During interbellum, Brody was a county city forming part of the Tarnopol Province. In 1939, it was inhabited by 18,000 people, including 10,000 Jews.
The hourly tower is a copy of the older, burnt "House of export of Russian tea" of Adamovich Former Adamovich building, 2013, Yurydyka, 2 street
The hourly tower is a copy of the older, burnt "House of export of Russian tea" of Adamovich Former Adamovich building, 2013, Yurydyka, 2 street
Prague bank, 1921 Former Prague Bank, 2013, Zolota street Medalion on the facade of "Prague Bank"
Prague bank, 1921 Former Prague Bank, 2013, Zolota street Medalion on the facade of "Prague Bank"
Hotel "Europe". Postcard of Jewish publisher Leopold Weis Hotel "Europe", 2015, 22 Sichnya, 16 street Bas -relief at Hotel "Bristol"
Hotel "Europe". Postcard of Jewish publisher Leopold Weis Hotel "Europe", 2015, 22 Sichnya, 16 street Bas -relief at Hotel "Bristol"
House of Artur Shnel, Stefanyka, 5 street Bas -reliefs on house of Artur Shnel This building was not preserved
House of Artur Shnel, Stefanyka, 5 street Bas -reliefs on house of Artur Shnel This building was not preserved
Chamber of Commerce, 1915 And now there is a school, Kotsyubynskoho, 8 street Atlantes
Chamber of Commerce, 1915 And now there is a school, Kotsyubynskoho, 8 street Atlantes
Building with a tower - a former court Now there is a pedagogical school, Kotsyubynskoho street Bookstore of publisher Felix Vest, Zolota, 11 street
Building with a tower - a former court Now there is a pedagogical school, Kotsyubynskoho street Bookstore of publisher Felix Vest, Zolota, 11 street
Gymnastic Society "Sokol" ('Falcon'), ca 1925 Former building of the Gymnastic Society "Sokol", 2015, Plastuniv street Bas -reliefs on Zolota, 10 street
Gymnastic Society "Sokol" ('Falcon'), ca 1925 Former building of the Gymnastic Society "Sokol", 2015, Plastuniv street Bas -reliefs on Zolota, 10 street
The majority of Jews was forced to live in the ghetto in Brody due to the Nazi German occupation. In the fall of 1942, couple of thousands local Jews were deported to the Bełzec extermination camp.

First deportation took place on 19 September 1942. According to some sources, the Germans deported about 2,800 – 4,500 people to Bełzec.

In the second deportation (2 November 1942) about 2,500 Jews were taken away from Brody; many people already knowing the truth about Bełżec, committed suicide.

After this action, a closed ghetto (encompassing Browarna and Słomiana Streets) was established. Even though it was a small area, the Germans gathered there not only the rest of the Jews from Brody, but also about 3,000 people from Sokołуwka, Łopatyna, and Olesko.

Samuel Weiler initiated a resistance movement in the ghetto. They were in touch with a Polish conspiracy movement, from which they tried unsuccessfully to get arms. Unfortunately, a mass resistance of people in the ghetto never happened.
Members of the group fled the ghetto just before it was liquidated. Their fate remains unknown.

The final liquidation of the ghetto took place in May 1943. Almost 2,500 of its residents were deported to the Sobibor extermination camp.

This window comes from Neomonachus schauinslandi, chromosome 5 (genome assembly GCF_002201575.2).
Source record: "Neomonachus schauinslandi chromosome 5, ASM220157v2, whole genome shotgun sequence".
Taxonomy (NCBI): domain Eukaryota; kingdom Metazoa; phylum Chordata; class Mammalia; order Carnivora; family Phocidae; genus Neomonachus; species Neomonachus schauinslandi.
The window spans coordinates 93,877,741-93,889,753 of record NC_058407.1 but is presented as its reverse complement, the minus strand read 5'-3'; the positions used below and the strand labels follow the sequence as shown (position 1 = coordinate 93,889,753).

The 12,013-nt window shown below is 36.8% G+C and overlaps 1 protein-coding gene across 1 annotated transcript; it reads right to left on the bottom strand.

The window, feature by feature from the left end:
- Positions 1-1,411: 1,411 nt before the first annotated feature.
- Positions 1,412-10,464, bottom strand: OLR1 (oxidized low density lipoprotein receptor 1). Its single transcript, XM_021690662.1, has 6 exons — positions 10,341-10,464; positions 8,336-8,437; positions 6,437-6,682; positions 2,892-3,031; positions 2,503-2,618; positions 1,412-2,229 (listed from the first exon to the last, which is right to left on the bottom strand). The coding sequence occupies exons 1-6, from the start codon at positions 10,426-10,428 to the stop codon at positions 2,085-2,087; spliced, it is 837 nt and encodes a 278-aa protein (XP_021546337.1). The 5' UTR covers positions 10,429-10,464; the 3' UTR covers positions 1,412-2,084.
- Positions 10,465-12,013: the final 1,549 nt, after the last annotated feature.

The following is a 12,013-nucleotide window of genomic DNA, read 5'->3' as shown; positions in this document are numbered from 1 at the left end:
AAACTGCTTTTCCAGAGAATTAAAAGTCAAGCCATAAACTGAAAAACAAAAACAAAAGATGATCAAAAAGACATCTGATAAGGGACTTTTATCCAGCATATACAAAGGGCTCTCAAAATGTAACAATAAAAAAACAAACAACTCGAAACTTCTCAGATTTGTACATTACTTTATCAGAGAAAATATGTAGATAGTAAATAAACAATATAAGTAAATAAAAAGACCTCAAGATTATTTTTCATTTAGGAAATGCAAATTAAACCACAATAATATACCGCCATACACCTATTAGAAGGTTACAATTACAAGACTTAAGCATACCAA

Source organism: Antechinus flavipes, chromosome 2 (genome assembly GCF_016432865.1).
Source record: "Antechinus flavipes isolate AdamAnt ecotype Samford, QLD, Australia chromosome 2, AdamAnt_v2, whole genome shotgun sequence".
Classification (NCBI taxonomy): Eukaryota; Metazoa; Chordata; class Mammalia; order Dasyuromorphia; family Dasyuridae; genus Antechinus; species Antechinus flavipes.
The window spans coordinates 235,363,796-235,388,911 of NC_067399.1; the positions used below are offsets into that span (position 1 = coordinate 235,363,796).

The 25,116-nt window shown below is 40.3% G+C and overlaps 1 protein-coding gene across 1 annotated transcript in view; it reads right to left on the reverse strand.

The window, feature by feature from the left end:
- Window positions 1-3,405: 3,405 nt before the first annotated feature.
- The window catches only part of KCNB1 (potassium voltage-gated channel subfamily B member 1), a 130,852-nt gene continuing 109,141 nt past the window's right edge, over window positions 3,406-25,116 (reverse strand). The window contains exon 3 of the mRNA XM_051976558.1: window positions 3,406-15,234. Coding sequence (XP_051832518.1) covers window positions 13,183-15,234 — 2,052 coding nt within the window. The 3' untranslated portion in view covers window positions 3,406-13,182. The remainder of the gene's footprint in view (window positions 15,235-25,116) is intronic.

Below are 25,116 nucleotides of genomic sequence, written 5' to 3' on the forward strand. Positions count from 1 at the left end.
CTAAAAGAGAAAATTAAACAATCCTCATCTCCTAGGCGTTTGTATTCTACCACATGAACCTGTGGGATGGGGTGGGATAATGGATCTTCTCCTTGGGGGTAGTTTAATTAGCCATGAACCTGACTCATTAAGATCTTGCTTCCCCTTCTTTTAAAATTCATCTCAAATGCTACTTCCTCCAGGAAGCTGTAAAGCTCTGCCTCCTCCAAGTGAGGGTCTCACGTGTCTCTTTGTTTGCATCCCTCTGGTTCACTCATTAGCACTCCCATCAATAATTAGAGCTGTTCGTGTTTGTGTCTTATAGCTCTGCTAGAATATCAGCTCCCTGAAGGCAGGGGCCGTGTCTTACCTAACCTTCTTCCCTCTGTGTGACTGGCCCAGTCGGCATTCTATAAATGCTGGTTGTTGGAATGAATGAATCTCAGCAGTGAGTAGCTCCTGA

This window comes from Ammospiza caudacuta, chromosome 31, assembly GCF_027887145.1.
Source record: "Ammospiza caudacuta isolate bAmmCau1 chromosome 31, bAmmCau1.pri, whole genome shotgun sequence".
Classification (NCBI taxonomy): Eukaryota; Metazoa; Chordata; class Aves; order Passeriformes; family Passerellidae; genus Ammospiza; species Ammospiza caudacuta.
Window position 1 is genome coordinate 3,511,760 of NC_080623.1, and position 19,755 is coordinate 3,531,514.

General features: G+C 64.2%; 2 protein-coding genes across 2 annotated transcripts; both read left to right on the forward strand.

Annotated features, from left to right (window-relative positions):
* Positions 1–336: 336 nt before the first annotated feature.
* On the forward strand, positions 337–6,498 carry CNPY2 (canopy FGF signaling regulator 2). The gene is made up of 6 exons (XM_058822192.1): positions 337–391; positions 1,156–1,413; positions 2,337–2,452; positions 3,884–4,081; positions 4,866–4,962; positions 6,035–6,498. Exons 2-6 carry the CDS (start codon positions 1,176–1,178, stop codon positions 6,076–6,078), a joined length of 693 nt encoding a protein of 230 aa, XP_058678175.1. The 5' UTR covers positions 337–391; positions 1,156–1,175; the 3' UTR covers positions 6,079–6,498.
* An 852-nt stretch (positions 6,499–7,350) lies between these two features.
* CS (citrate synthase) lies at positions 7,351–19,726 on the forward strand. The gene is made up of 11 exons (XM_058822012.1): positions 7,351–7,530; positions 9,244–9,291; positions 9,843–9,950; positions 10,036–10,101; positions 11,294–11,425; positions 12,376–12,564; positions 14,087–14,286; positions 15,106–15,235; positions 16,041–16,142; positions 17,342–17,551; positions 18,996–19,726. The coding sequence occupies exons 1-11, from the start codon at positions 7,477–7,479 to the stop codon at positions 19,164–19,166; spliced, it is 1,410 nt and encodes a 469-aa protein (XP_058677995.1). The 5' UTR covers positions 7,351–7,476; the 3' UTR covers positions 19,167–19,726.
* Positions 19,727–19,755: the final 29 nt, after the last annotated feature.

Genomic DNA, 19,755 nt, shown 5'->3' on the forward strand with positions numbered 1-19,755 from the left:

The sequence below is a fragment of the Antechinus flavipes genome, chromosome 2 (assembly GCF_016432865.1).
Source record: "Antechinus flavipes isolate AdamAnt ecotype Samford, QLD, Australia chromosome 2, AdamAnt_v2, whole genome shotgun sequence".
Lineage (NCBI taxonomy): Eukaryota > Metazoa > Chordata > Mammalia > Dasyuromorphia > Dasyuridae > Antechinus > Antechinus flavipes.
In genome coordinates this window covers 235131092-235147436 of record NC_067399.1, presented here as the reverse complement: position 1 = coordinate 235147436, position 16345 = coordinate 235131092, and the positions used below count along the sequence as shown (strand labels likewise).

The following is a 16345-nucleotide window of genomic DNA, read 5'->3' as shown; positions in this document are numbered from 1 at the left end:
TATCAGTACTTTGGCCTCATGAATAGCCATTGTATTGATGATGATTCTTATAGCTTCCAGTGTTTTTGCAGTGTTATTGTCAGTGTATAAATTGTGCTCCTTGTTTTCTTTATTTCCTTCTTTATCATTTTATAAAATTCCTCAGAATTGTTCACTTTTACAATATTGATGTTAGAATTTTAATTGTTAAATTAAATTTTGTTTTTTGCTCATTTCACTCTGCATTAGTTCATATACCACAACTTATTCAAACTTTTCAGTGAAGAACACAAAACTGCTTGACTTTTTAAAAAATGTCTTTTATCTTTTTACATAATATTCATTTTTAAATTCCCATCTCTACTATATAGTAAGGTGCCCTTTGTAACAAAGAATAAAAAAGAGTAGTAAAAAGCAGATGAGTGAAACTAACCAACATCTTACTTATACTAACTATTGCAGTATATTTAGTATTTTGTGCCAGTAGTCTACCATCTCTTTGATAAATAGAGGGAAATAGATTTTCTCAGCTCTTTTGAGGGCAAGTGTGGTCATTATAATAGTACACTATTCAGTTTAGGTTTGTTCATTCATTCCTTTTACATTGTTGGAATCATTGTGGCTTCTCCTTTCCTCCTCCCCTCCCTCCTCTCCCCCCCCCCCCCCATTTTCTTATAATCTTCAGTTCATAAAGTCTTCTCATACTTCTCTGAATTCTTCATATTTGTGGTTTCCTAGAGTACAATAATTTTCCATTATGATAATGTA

Ghetto in Brody Mass grave behind the Jewish cemetery
Ghetto in Brody Mass grave behind the Jewish cemetery
Ohel of tsadik Haim Dovid ben Yoseph and his wife Gitl
Ohel of tsadik Haim Dovid ben Yoseph and his wife Gitl
It is written on the stove: made a trip to Eretz Israel and returned
It is written on the stove: made a trip to Eretz Israel and returned
1910-1914 years
1910-1914 years
Самая интересная мацева - Малка, дочь Ицхака Бабада, ум. 1834 г.
Самая интересная мацева - Малка, дочь Ицхака Бабада, ум. 1834 г.
The new Jewish cemetery of Brody was established in the 1830s by decree of the Austrian Government in connection with the cholera epidemic, which was the reason to close the old cemetery. It is one the most beautiful and well-preserved 19-th century Jewish cemeteries in Ukraine. It is famous for its stone carvings and poetic epitaphs. Presumably, the cemetery was operating until WWII.
Former Hotel "Bristol", Zolota street
Former Hotel "Bristol", Zolota street
Postcards of the early 20th century from Brody were published mainly by two major publishers - Vladislav Kocian and Felix West. Both publishers have a Jewish trace.

One of the first series of postcards ordered by Vladislav Kocian was published by the Jewish publisher Leopold Weiss (the postcards have a signature W.L. Bp - Leopold Weiss, Budapest). Weiss published a large number of postcards with the views of the cities of Galicia.
Leopold Weiss died in "Titanic" in 1912.

Felix West began work in book publishing in 1863 in the Sambir Bookstore of the Jew Jan Rosenheim, and the following year continued his work in the Brody Branch of this bookstore. At the beginning of 1878 he married the daughter of Rosenheim, Felicia. In 1882, Felix West took the bookstore from his father -in -law at Zolota Street, and in 1888 also a printing house.
Jewish family in Brody, 1914-1918 Jews in the market in Brody, 1914-1918 Jews in the market in Brody, 1914-1918
Jewish family in Brody, 1914-1918 Jews in the market in Brody, 1914-1918 Jews in the market in Brody, 1914-1918